In recent years, a new trend has emerged in the business world known as 'founding angels'. These are angel investors who get involved with a startup even before it is officially established. Unlike a traditional business angel, because founding angels invest so early they are typically seen as 'founders' and typically have much greater involvement in the early stages of the business.
Founding angels most often co-found startups with scientists, developers, or engineers in the technology space who bring in the technology upon which the start-up is based. After they are founded, they are actively engaged in the management of startups, typically in a non-executive position, supporting the day-to-day running of the business. They less often have a predefined exit strategy, and more often hold onto equity long into the company's development.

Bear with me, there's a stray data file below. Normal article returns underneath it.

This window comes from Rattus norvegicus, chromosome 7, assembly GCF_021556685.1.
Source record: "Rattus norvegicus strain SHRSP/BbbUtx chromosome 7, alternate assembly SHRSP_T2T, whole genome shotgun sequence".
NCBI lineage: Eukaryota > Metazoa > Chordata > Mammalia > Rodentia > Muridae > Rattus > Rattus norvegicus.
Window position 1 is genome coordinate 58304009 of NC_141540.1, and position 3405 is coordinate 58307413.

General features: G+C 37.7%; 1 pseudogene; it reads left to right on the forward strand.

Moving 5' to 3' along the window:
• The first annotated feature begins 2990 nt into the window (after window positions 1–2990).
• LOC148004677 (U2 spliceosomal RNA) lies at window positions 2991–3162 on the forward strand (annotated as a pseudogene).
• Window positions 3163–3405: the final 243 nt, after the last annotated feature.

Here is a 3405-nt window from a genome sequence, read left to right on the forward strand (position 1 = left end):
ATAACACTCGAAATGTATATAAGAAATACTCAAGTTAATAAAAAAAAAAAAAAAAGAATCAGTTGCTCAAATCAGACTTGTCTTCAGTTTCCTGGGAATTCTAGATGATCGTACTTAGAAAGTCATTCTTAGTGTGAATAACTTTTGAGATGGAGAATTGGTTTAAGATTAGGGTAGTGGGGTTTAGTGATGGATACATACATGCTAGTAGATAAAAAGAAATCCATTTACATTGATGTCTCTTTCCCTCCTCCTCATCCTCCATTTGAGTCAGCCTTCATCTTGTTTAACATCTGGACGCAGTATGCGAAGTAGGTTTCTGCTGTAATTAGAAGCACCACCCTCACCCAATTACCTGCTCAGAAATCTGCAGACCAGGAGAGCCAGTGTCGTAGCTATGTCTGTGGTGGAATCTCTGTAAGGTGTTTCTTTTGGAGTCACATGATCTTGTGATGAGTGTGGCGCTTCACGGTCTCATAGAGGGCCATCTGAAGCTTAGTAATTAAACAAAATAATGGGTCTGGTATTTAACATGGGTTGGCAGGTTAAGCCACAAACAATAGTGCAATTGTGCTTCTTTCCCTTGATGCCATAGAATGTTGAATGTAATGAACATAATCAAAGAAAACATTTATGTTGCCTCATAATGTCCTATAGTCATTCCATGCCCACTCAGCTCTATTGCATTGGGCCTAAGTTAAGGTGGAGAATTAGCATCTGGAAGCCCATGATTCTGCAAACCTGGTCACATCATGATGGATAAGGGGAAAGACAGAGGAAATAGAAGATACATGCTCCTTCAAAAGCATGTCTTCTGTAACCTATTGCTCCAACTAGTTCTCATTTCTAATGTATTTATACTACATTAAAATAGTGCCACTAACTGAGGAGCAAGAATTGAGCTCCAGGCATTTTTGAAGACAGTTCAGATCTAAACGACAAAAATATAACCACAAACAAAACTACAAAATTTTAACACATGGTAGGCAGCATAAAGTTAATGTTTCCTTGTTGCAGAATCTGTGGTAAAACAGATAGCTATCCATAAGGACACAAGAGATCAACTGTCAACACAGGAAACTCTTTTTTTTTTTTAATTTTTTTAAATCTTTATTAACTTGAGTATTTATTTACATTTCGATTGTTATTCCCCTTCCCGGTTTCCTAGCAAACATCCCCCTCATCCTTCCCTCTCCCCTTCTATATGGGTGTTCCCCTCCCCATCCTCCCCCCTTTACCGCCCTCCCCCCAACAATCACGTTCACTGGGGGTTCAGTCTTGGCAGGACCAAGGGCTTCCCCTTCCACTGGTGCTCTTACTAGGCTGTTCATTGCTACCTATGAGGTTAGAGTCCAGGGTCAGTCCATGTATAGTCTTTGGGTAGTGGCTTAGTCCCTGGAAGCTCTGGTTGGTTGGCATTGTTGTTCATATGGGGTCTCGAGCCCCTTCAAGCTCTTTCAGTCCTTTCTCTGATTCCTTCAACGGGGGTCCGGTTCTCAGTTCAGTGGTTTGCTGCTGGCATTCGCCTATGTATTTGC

Canada is reportedly home to the most sophisticated and advanced network of angel investors in the world. Incorporated in 2002, the National Angel Capital Organization (NACO) pioneered the angel investing movement and supported the formation of regional angel networks in Canada. According to both NACO and the Business Development Bank of Canada, there are 20,000–50,000 active angel investors in Canada. Over 4,000 are members of 45 angel groups that are NACO members.
Before 2000, it was difficult for startups in China to find local angel investors. Entrepreneurs, such as Jack Ma of Alibaba Group and many others, needed to raise funds from Softbank, Goldman Sachs, Fidelity, and other institutions. However, by 2015, several Chinese Angel groups had been in operation.
A study by NESTA in 2009 estimated there were between 4,000 and 6,000 angel investors in the UK with an average investment size of £42,000 per investment. Furthermore, each angel investor on average acquired 8 percent of the venture in the deal, with 10 percent of investments accounting for more than 20 percent of the venture.